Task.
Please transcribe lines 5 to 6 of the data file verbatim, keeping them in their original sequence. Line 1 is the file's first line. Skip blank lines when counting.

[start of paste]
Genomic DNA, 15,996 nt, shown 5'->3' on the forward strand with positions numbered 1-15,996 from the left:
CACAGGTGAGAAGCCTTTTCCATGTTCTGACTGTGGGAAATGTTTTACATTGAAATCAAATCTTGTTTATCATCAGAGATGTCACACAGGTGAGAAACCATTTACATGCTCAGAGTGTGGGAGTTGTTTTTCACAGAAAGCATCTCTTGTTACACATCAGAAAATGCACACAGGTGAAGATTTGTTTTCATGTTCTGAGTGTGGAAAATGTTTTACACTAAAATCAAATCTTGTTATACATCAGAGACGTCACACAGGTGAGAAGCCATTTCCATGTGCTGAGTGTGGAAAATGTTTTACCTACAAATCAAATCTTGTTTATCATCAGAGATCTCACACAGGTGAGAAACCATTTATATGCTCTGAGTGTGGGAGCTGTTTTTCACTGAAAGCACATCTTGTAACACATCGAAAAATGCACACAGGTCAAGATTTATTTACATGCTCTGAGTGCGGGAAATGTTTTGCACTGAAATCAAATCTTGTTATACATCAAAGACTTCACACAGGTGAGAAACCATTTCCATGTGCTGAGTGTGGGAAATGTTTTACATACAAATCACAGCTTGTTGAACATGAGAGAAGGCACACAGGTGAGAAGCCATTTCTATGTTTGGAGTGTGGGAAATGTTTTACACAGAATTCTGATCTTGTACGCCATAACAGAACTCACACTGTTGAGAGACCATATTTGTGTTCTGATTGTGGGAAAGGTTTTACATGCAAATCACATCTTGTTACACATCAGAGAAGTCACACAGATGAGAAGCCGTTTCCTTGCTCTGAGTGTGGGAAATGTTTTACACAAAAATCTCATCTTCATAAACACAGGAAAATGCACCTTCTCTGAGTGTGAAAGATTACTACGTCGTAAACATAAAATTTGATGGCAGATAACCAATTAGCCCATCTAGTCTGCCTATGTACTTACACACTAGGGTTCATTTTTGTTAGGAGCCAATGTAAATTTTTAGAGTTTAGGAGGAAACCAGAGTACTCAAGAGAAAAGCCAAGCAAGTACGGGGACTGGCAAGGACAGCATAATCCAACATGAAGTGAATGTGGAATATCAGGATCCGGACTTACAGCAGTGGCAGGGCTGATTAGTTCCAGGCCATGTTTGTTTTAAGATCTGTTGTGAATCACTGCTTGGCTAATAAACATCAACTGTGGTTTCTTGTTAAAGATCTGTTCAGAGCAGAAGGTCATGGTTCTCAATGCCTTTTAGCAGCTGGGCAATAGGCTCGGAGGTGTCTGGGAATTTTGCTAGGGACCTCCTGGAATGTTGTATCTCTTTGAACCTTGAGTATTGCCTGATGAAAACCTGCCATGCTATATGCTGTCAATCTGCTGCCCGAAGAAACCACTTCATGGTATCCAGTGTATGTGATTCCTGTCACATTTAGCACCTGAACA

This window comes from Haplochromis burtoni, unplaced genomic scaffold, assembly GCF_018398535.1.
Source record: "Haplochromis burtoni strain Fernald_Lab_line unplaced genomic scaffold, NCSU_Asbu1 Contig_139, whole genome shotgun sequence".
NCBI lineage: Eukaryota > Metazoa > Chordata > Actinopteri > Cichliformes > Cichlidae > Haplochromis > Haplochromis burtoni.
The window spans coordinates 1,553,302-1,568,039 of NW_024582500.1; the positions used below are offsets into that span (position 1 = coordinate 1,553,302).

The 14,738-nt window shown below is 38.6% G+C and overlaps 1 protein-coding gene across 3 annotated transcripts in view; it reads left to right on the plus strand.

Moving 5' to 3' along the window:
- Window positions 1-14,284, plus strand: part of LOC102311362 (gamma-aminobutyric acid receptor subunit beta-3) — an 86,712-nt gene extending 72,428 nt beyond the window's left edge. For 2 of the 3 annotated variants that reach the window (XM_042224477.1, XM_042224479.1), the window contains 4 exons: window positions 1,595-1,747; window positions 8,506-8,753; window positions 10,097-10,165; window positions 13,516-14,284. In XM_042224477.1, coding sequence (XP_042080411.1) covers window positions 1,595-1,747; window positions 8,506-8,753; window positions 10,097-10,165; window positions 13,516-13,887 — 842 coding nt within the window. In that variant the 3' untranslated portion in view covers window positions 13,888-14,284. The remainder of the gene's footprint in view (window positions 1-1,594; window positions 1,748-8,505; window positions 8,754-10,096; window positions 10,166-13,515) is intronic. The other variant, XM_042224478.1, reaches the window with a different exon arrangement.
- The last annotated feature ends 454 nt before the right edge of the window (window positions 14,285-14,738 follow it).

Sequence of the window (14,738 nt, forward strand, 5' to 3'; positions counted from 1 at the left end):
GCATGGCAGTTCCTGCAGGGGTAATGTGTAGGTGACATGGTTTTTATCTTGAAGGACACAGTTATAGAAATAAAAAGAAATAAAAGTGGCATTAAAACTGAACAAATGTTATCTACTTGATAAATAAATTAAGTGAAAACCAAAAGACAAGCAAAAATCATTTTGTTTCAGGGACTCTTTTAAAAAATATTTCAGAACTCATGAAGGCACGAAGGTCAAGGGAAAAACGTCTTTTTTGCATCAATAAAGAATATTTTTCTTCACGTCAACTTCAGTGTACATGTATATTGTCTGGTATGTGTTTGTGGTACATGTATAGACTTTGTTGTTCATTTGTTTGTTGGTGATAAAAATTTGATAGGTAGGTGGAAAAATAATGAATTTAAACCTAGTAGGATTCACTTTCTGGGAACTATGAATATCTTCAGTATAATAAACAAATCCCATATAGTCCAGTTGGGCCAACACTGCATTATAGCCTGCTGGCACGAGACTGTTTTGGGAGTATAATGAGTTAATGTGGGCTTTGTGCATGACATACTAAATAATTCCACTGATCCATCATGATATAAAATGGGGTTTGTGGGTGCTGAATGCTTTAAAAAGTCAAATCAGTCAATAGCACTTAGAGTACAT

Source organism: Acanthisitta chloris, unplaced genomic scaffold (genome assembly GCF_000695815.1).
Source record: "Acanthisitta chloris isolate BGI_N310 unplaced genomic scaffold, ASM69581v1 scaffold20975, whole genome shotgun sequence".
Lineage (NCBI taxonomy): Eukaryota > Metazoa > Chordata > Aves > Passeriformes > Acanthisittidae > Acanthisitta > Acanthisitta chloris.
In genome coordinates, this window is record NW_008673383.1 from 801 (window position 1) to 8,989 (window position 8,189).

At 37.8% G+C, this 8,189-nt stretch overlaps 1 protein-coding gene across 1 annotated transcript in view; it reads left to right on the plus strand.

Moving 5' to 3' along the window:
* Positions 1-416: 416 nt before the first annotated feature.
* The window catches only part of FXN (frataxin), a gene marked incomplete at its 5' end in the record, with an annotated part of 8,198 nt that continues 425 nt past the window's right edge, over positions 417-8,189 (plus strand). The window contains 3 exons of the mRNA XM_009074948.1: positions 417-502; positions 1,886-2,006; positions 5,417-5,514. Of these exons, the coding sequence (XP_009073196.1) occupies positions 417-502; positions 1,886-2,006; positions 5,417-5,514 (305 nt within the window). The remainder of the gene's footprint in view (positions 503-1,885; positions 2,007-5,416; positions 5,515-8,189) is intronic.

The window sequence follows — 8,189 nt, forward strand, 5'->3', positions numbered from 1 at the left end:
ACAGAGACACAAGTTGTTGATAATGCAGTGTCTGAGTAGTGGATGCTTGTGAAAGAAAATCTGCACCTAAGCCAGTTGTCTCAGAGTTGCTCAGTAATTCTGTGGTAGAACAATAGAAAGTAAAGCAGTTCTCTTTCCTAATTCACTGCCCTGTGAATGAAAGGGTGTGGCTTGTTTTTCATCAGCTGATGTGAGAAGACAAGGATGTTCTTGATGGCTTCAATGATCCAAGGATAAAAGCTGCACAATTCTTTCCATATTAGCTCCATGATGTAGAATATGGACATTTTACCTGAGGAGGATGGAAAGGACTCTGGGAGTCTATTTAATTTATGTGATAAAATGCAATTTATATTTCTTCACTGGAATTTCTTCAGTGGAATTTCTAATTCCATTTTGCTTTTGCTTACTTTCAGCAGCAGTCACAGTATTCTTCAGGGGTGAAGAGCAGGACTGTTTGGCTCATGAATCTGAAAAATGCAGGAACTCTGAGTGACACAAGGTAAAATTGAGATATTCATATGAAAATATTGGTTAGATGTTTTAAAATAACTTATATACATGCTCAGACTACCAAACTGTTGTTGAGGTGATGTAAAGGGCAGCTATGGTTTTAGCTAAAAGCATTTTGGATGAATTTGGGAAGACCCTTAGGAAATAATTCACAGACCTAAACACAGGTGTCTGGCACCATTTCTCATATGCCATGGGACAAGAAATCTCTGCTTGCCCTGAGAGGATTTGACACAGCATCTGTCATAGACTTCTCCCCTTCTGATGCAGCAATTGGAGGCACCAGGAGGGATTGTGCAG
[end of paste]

NCBI lineage: Eukaryota > Metazoa > Chordata > Actinopteri > Cichliformes > Cichlidae > Haplochromis > Haplochromis burtoni.
The window spans coordinates 1,553,302-1,568,039 of NW_024582500.1; the positions used below are offsets into that span (position 1 = coordinate 1,553,302).